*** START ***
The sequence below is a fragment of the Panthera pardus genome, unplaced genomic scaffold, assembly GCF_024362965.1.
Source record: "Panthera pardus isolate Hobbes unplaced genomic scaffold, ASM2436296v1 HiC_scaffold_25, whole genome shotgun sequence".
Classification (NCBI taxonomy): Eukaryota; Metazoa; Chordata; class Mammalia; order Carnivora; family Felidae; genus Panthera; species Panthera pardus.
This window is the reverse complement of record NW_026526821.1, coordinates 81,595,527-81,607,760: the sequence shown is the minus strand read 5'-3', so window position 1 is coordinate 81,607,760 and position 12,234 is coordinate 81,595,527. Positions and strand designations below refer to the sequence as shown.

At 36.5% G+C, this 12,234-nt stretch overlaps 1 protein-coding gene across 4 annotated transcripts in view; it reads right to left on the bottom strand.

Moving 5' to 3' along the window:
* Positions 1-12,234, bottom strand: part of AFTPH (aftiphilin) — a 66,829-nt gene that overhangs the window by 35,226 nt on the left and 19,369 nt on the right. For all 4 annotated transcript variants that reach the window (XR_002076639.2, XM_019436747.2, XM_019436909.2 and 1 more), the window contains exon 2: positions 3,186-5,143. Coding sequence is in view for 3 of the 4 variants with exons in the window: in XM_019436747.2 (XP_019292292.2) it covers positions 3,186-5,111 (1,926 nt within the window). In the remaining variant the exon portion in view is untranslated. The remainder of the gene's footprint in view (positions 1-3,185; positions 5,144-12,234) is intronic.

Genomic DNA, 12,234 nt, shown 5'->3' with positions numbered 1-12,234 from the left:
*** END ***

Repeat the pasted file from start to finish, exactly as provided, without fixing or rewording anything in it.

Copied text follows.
The sequence below is a fragment of the Panthera pardus genome, unplaced genomic scaffold, assembly GCF_024362965.1.
Source record: "Panthera pardus isolate Hobbes unplaced genomic scaffold, ASM2436296v1 HiC_scaffold_25, whole genome shotgun sequence".
Classification (NCBI taxonomy): Eukaryota; Metazoa; Chordata; class Mammalia; order Carnivora; family Felidae; genus Panthera; species Panthera pardus.
This window is the reverse complement of record NW_026526821.1, coordinates 81,595,527-81,607,760: the sequence shown is the minus strand read 5'-3', so window position 1 is coordinate 81,607,760 and position 12,234 is coordinate 81,595,527. Positions and strand designations below refer to the sequence as shown.

At 36.5% G+C, this 12,234-nt stretch overlaps 1 protein-coding gene across 4 annotated transcripts in view; it reads right to left on the bottom strand.

Moving 5' to 3' along the window:
* Positions 1-12,234, bottom strand: part of AFTPH (aftiphilin) — a 66,829-nt gene that overhangs the window by 35,226 nt on the left and 19,369 nt on the right. For all 4 annotated transcript variants that reach the window (XR_002076639.2, XM_019436747.2, XM_019436909.2 and 1 more), the window contains exon 2: positions 3,186-5,143. Coding sequence is in view for 3 of the 4 variants with exons in the window: in XM_019436747.2 (XP_019292292.2) it covers positions 3,186-5,111 (1,926 nt within the window). In the remaining variant the exon portion in view is untranslated. The remainder of the gene's footprint in view (positions 1-3,185; positions 5,144-12,234) is intronic.

Genomic DNA, 12,234 nt, shown 5'->3' with positions numbered 1-12,234 from the left: